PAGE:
than that of any other person in the kingdom.
But it is as a great magistrate that he commands the homage of the bar. It is said that, during the twenty years that he presided in Chancery, three only of his judgments were appealed from, and those were afterwards confirmed in the House of Lords. Mr. Charles Buller has given an interesting sketch of his character; and Mr. Justice Story speaks of him with the warm appreciation of a kindred mind.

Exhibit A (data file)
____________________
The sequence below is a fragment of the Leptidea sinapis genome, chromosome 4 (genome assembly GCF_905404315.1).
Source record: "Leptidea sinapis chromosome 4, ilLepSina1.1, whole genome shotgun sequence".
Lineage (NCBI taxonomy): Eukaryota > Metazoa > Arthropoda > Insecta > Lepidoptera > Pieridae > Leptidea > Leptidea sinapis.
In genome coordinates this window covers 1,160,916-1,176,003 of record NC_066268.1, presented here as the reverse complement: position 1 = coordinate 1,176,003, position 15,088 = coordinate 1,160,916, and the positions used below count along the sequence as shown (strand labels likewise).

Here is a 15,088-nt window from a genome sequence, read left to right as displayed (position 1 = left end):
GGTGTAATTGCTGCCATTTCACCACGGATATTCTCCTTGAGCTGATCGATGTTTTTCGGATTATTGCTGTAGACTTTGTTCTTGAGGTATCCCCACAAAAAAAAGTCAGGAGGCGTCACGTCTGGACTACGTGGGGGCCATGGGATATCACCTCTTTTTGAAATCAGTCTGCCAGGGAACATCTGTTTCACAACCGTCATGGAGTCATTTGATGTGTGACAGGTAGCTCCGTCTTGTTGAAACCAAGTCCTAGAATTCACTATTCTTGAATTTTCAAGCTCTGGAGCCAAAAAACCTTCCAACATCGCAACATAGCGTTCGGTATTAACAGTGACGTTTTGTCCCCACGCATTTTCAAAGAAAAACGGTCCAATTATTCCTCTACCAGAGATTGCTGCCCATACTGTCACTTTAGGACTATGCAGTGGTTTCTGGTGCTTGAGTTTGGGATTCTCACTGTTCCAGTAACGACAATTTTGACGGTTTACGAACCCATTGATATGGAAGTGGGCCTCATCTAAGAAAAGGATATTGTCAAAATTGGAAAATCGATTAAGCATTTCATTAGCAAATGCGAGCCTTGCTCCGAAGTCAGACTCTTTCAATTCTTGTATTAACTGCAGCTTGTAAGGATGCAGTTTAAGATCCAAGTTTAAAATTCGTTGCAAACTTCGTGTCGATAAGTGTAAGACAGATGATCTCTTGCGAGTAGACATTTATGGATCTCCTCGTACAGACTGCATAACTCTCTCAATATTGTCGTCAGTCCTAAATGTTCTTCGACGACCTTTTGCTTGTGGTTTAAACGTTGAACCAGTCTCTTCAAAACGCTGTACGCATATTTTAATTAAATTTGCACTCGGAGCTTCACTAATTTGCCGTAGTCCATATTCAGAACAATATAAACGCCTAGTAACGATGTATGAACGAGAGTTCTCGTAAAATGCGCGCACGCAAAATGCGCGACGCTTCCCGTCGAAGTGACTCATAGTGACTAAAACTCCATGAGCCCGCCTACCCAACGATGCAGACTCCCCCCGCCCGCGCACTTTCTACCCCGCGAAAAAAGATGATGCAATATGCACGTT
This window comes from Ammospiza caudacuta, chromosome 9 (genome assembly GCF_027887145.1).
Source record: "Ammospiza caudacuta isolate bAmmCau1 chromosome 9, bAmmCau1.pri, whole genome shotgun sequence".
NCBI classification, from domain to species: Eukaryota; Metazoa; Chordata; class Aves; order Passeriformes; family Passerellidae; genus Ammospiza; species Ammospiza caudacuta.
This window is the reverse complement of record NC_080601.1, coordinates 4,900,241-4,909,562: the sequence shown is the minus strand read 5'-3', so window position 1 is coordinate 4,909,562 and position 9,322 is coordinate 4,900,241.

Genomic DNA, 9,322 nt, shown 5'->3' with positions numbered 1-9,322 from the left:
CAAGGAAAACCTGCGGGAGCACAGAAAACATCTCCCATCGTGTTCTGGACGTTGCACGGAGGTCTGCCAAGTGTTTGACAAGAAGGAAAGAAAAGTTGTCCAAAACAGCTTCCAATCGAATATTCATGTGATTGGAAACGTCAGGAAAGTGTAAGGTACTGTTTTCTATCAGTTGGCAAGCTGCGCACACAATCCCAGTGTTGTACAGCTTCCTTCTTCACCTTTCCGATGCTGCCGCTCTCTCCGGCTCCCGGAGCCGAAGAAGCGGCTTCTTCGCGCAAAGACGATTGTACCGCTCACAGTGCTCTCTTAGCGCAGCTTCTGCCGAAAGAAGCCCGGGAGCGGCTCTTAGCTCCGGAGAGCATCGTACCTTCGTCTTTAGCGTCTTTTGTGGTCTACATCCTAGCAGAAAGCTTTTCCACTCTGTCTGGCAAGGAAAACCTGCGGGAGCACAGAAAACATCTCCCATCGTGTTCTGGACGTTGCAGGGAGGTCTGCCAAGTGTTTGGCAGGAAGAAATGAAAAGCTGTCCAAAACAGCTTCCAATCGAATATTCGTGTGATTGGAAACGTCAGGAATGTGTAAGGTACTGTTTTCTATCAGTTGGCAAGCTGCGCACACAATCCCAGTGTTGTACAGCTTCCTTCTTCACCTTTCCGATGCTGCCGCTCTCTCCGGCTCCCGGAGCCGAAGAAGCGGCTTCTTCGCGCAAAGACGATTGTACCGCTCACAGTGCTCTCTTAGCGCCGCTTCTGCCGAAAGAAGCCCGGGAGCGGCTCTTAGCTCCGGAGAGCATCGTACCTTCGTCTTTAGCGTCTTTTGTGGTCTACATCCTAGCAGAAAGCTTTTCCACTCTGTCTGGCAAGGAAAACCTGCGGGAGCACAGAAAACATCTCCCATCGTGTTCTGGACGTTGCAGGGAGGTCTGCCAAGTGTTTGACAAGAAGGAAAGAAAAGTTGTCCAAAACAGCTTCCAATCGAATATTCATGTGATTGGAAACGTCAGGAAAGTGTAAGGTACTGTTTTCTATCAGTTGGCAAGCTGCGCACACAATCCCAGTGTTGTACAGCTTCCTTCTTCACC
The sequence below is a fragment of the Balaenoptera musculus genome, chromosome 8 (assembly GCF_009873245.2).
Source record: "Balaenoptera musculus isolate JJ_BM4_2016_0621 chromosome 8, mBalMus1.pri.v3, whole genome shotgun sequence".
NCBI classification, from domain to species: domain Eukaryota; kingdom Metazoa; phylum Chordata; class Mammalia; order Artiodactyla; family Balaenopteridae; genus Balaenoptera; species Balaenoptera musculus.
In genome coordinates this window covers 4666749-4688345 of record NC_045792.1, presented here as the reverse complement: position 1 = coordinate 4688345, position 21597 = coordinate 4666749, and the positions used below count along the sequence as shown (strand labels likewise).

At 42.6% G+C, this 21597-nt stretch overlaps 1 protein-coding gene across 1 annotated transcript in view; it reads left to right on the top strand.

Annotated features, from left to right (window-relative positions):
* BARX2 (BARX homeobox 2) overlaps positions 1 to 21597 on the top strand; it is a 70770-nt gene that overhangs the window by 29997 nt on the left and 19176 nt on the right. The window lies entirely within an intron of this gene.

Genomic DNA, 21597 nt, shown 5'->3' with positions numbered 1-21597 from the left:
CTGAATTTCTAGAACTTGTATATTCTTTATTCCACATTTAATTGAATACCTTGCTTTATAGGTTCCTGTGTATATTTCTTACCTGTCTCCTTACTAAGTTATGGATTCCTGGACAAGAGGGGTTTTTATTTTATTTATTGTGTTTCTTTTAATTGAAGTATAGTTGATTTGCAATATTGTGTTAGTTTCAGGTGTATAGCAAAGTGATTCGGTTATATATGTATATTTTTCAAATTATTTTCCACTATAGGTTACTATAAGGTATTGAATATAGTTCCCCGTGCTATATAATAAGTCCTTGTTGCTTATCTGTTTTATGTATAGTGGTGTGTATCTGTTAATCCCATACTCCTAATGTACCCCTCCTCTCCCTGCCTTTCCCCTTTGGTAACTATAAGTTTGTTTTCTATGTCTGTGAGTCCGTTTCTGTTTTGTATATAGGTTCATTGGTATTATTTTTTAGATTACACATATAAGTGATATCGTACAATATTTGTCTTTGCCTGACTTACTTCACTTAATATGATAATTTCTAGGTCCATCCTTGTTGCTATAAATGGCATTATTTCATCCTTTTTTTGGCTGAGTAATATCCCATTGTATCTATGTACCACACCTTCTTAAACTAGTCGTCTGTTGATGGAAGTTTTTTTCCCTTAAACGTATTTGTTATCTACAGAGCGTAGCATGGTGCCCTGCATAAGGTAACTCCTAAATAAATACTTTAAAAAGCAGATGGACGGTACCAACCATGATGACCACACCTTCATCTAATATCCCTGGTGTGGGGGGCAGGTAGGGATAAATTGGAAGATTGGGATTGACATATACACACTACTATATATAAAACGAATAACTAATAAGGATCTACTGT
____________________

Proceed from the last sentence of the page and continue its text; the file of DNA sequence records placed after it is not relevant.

This is the first appearance [Waddle v. Johnson, 1789] in these Reports of one of the most distinguished characters in the English law. The Solicitor-General at this time was Sir John Scott, destined, under the title of Lord Eldon, for so long a period to hold the Great Seal, and to acquire so great a name in Chancery.
He was born at Newcastle, June 4, 1751.
William Scott, afterwards Lord Stowell, was his elder brother.
Their father was a dealer in coals in Newcastle; and their career is supposed to illustrate the open aven